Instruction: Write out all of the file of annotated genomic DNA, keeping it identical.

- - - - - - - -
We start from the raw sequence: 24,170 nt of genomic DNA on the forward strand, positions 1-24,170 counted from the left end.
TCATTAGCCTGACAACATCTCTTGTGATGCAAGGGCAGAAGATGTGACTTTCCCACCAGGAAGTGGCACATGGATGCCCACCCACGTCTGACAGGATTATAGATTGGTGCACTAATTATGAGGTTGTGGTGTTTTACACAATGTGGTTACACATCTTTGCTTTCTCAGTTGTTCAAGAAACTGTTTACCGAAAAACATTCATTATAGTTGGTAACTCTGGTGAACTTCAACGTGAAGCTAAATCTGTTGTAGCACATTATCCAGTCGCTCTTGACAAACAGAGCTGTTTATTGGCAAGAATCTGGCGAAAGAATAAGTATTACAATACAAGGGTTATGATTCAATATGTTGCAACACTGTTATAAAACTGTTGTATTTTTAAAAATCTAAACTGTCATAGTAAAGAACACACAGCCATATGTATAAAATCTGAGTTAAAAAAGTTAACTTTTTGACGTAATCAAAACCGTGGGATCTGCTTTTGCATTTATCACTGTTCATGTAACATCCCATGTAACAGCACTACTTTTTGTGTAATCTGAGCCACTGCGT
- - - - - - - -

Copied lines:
We start from the raw sequence: 24,170 nt of genomic DNA on the forward strand, positions 1-24,170 counted from the left end.
TCATTAGCCTGACAACATCTCTTGTGATGCAAGGGCAGAAGATGTGACTTTCCCACCAGGAAGTGGCACATGGATGCCCACCCACGTCTGACAGGATTATAGATTGGTGCACTAATTATGAGGTTGTGGTGTTTTACACAATGTGGTTACACATCTTTGCTTTCTCAGTTGTTCAAGAAACTGTTTACCGAAAAACATTCATTATAGTTGGTAACTCTGGTGAACTTCAACGTGAAGCTAAATCTGTTGTAGCACATTATCCAGTCGCTCTTGACAAACAGAGCTGTTTATTGGCAAGAATCTGGCGAAAGAATAAGTATTACAATACAAGGGTTATGATTCAATATGTTGCAACACTGTTATAAAACTGTTGTATTTTTAAAAATCTAAACTGTCATAGTAAAGAACACACAGCCATATGTATAAAATCTGAGTTAAAAAAGTTAACTTTTTGACGTAATCAAAACCGTGGGATCTGCTTTTGCATTTATCACTGTTCATGTAACATCCCATGTAACAGCACTACTTTTTGTGTAATCTGAGCCACTGCGT